Alarmed about the growing corporate spending in politics, a coalition of citizens and organizations are proposing a Constitutional amendment asserting that “money is not speech.” The amendment would restrict the right of corporations and unions to spend unlimited money on elections, a right cemented by the U.S. Supreme Court’s Citizens United ruling. The ruling established that political spending is a speech protected under the First Amendment. (ABC News, February 12, 2013, by Jilian Fama)
“A subsequent decision by the U.S. Court of Appeals in Speechnow.org v. FEC authorized the creation of super-PACs, political action committees that can accept unlimited contributions from individuals and corporations but cannot make direct contributions to candidates. These outside spending groups – which can spend unlimited funds to independently support a political candidate, as long as they do not coordinate directly with the campaign – spent more than $468 million to influence the outcome of the 2012 presidential election alone,” reports Ashley Portero, February 11, 2013 in the International Business Times.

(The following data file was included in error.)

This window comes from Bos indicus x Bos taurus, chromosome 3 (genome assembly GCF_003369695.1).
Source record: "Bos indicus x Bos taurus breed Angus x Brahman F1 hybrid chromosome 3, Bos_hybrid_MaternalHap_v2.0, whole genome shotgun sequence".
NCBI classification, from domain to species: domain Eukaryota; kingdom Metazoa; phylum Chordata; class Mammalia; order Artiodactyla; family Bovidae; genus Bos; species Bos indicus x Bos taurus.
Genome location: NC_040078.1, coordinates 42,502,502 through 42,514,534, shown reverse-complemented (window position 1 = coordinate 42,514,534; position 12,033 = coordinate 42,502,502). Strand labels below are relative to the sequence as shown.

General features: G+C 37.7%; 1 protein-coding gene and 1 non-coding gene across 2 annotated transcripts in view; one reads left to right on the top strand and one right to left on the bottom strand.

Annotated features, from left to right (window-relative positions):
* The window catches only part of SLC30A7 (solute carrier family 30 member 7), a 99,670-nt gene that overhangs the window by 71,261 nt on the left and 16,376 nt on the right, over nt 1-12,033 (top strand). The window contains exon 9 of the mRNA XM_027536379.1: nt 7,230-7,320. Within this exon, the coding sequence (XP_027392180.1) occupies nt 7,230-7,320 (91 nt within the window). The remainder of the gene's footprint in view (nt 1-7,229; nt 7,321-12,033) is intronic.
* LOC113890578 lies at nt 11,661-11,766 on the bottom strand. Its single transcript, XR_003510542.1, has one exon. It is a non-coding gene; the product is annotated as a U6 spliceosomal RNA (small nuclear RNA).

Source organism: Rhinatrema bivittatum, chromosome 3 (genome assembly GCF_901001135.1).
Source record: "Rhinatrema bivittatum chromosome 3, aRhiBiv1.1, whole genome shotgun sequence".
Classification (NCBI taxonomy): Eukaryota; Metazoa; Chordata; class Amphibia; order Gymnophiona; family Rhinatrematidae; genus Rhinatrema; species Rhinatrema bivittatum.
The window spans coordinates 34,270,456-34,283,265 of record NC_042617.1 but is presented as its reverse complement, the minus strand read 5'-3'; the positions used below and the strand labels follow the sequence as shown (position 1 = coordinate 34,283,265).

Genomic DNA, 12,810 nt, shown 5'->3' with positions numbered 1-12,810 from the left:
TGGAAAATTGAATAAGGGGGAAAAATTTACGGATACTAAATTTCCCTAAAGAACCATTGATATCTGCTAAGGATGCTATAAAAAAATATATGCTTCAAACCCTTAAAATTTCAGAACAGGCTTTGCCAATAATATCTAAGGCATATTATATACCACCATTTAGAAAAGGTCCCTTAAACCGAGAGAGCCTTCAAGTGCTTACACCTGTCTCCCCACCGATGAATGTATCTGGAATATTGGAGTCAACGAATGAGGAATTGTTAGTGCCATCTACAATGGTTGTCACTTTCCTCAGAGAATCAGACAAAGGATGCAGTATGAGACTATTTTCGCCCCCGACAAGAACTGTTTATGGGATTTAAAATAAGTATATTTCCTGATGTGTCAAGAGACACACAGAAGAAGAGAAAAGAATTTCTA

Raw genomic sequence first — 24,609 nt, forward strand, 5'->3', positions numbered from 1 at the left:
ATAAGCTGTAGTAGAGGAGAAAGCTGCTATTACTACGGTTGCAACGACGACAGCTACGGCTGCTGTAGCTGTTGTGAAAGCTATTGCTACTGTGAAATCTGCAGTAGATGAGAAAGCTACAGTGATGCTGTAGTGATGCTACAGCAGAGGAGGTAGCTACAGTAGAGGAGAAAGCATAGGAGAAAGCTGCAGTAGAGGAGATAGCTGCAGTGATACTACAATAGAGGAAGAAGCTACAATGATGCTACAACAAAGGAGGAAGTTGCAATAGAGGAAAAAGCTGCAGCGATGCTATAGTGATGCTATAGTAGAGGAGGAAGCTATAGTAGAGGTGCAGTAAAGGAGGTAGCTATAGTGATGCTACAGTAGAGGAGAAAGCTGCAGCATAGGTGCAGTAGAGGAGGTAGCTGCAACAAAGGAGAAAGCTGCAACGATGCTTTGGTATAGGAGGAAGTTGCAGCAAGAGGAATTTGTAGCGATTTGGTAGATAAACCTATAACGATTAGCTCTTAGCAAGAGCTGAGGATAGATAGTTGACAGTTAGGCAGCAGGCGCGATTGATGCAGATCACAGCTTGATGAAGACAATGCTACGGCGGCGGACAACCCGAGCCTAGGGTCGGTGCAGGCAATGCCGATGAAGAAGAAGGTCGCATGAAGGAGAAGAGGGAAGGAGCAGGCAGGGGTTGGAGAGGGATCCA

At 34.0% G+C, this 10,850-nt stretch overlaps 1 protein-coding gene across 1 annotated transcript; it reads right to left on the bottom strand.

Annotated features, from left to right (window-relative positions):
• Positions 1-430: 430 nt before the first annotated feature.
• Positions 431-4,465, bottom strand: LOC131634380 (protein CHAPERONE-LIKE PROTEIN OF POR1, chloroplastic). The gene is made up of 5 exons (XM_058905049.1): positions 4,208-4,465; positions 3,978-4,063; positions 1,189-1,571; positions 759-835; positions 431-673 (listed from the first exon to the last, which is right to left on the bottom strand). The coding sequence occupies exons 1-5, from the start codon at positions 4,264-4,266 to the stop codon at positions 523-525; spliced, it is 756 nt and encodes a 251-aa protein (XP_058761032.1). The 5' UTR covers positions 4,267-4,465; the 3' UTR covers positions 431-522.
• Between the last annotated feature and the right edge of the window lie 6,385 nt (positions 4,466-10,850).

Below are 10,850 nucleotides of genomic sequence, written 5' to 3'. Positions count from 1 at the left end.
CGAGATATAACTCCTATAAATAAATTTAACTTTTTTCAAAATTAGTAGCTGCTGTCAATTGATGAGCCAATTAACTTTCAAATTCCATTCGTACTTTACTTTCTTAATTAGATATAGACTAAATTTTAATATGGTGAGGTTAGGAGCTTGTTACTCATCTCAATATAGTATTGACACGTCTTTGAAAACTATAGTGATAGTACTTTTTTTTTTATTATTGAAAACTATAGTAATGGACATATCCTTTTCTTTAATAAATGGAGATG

But Lawrence Lessig argued in the New Republic, March 16, 2010, that passing an amendment against what the Court never asserted, that corporations are persons would not be effective. If you want to limit foreigners and corporations from influencing elections, he says, an amendment should protect our election from “non-citizens.” Corporations are not citizens. Lessig proposed the following amendment: “Nothing in this Constitution shall be construed to restrict the power to limit, though not to ban, campaign expenditures of non-citizens of the United States during the last 60 days before an election.” db